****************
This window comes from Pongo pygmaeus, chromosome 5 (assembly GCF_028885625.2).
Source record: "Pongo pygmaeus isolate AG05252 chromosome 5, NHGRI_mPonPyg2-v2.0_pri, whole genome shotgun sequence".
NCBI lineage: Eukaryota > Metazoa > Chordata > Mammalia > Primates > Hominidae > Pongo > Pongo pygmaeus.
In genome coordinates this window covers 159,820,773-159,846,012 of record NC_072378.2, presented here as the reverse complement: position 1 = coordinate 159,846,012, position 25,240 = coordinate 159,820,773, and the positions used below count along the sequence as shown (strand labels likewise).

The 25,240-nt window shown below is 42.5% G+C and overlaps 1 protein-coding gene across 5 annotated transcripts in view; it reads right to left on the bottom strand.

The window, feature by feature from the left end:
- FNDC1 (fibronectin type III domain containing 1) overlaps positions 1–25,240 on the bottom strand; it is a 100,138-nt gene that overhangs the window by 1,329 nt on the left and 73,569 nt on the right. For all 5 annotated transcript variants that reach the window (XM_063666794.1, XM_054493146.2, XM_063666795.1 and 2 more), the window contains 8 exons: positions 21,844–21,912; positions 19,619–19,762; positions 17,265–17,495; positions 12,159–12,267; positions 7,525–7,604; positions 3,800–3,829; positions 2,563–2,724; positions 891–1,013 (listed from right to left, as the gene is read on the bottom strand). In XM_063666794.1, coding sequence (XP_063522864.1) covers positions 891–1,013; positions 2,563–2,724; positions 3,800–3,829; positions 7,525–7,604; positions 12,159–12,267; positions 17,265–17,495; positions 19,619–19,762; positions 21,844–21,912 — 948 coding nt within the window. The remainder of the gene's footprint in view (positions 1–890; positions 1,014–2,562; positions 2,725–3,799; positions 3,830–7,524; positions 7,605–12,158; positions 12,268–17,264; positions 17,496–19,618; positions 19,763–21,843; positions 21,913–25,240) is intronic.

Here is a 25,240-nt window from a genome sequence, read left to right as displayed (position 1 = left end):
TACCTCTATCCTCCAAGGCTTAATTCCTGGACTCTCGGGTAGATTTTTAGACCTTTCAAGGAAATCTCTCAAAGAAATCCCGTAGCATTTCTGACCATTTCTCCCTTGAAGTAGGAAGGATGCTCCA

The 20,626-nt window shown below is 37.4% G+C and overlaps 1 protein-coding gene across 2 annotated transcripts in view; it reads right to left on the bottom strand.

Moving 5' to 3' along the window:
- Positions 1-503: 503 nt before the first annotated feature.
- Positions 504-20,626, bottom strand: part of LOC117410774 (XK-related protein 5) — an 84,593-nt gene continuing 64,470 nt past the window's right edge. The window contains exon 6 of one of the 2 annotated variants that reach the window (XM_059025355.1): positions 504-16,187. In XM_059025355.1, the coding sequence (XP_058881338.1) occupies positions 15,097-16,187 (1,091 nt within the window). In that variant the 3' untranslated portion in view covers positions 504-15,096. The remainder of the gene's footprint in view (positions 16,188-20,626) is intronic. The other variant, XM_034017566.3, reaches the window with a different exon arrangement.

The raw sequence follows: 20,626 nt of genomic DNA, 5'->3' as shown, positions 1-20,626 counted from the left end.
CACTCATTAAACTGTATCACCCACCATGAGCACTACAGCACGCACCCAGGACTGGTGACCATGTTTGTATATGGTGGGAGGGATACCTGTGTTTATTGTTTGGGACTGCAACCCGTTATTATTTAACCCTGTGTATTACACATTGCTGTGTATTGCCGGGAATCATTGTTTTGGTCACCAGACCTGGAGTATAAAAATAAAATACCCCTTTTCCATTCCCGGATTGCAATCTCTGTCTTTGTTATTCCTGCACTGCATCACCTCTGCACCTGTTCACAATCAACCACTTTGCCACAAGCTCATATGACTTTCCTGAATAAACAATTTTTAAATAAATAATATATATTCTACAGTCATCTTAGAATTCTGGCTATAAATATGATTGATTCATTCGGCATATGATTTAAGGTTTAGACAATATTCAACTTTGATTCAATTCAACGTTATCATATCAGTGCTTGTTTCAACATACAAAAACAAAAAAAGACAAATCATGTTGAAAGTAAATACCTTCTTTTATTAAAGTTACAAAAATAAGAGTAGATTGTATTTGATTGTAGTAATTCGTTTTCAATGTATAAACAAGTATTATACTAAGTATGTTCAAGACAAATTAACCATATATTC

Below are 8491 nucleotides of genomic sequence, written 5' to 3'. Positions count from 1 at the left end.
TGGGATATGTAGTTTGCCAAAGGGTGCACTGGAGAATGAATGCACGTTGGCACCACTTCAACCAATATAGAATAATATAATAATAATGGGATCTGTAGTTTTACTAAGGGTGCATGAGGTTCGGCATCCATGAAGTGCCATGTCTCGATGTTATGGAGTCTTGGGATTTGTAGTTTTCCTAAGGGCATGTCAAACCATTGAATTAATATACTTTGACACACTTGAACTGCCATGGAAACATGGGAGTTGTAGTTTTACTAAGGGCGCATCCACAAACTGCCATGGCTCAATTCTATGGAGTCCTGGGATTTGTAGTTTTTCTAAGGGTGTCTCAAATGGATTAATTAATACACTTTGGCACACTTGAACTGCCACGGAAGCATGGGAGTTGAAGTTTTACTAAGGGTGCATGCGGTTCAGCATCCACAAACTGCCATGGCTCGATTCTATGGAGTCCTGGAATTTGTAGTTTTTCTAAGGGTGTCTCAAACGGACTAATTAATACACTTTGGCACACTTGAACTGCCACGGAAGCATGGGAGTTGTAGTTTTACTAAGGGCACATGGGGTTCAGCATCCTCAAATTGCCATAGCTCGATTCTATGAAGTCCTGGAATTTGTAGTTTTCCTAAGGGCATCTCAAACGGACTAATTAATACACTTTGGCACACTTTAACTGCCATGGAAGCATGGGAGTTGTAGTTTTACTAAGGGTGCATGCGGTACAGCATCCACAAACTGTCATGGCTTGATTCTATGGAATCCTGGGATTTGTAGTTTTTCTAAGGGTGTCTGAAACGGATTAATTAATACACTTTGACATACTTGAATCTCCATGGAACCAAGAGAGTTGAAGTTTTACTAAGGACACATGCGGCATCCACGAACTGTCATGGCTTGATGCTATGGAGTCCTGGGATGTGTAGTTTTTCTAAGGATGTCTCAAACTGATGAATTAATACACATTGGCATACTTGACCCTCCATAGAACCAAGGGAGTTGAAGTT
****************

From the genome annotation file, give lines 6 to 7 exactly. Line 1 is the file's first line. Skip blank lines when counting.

The window, feature by feature from the left end:
- FNDC1 (fibronectin type III domain containing 1) overlaps positions 1–25,240 on the bottom strand; it is a 100,138-nt gene that overhangs the window by 1,329 nt on the left and 73,569 nt on the right. For all 5 annotated transcript variants that reach the window (XM_063666794.1, XM_054493146.2, XM_063666795.1 and 2 more), the window contains 8 exons: positions 21,844–21,912; positions 19,619–19,762; positions 17,265–17,495; positions 12,159–12,267; positions 7,525–7,604; positions 3,800–3,829; positions 2,563–2,724; positions 891–1,013 (listed from right to left, as the gene is read on the bottom strand). In XM_063666794.1, coding sequence (XP_063522864.1) covers positions 891–1,013; positions 2,563–2,724; positions 3,800–3,829; positions 7,525–7,604; positions 12,159–12,267; positions 17,265–17,495; positions 19,619–19,762; positions 21,844–21,912 — 948 coding nt within the window. The remainder of the gene's footprint in view (positions 1–890; positions 1,014–2,562; positions 2,725–3,799; positions 3,830–7,524; positions 7,605–12,158; positions 12,268–17,264; positions 17,496–19,618; positions 19,763–21,843; positions 21,913–25,240) is intronic.